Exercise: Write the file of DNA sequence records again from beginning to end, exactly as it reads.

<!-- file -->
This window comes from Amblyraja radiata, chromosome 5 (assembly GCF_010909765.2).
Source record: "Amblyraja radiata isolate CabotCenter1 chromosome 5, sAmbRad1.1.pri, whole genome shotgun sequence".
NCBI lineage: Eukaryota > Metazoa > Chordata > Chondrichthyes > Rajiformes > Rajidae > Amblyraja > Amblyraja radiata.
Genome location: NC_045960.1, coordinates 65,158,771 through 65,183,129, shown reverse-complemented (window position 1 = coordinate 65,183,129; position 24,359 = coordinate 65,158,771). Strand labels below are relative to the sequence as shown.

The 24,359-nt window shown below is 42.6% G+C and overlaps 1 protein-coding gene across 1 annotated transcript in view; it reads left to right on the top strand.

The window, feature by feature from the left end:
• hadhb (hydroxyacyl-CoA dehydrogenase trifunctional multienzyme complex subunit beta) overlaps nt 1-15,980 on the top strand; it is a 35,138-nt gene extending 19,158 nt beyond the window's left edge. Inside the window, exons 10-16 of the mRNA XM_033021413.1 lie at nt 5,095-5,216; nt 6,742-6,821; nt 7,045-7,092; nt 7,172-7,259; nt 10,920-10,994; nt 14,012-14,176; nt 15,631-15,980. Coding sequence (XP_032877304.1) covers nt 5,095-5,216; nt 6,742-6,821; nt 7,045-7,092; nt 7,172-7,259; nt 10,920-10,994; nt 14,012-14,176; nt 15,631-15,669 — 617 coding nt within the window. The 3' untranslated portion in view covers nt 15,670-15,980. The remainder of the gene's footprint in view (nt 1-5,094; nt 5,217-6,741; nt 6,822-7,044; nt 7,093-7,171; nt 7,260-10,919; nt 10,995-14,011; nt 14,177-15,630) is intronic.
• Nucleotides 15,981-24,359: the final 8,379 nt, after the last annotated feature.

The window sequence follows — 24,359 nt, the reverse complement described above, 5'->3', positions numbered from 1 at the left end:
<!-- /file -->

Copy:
This window comes from Amblyraja radiata, chromosome 5 (assembly GCF_010909765.2).
Source record: "Amblyraja radiata isolate CabotCenter1 chromosome 5, sAmbRad1.1.pri, whole genome shotgun sequence".
NCBI lineage: Eukaryota > Metazoa > Chordata > Chondrichthyes > Rajiformes > Rajidae > Amblyraja > Amblyraja radiata.
Genome location: NC_045960.1, coordinates 65,158,771 through 65,183,129, shown reverse-complemented (window position 1 = coordinate 65,183,129; position 24,359 = coordinate 65,158,771). Strand labels below are relative to the sequence as shown.

The 24,359-nt window shown below is 42.6% G+C and overlaps 1 protein-coding gene across 1 annotated transcript in view; it reads left to right on the top strand.

The window, feature by feature from the left end:
• hadhb (hydroxyacyl-CoA dehydrogenase trifunctional multienzyme complex subunit beta) overlaps nt 1-15,980 on the top strand; it is a 35,138-nt gene extending 19,158 nt beyond the window's left edge. Inside the window, exons 10-16 of the mRNA XM_033021413.1 lie at nt 5,095-5,216; nt 6,742-6,821; nt 7,045-7,092; nt 7,172-7,259; nt 10,920-10,994; nt 14,012-14,176; nt 15,631-15,980. Coding sequence (XP_032877304.1) covers nt 5,095-5,216; nt 6,742-6,821; nt 7,045-7,092; nt 7,172-7,259; nt 10,920-10,994; nt 14,012-14,176; nt 15,631-15,669 — 617 coding nt within the window. The 3' untranslated portion in view covers nt 15,670-15,980. The remainder of the gene's footprint in view (nt 1-5,094; nt 5,217-6,741; nt 6,822-7,044; nt 7,093-7,171; nt 7,260-10,919; nt 10,995-14,011; nt 14,177-15,630) is intronic.
• Nucleotides 15,981-24,359: the final 8,379 nt, after the last annotated feature.

The window sequence follows — 24,359 nt, the reverse complement described above, 5'->3', positions numbered from 1 at the left end: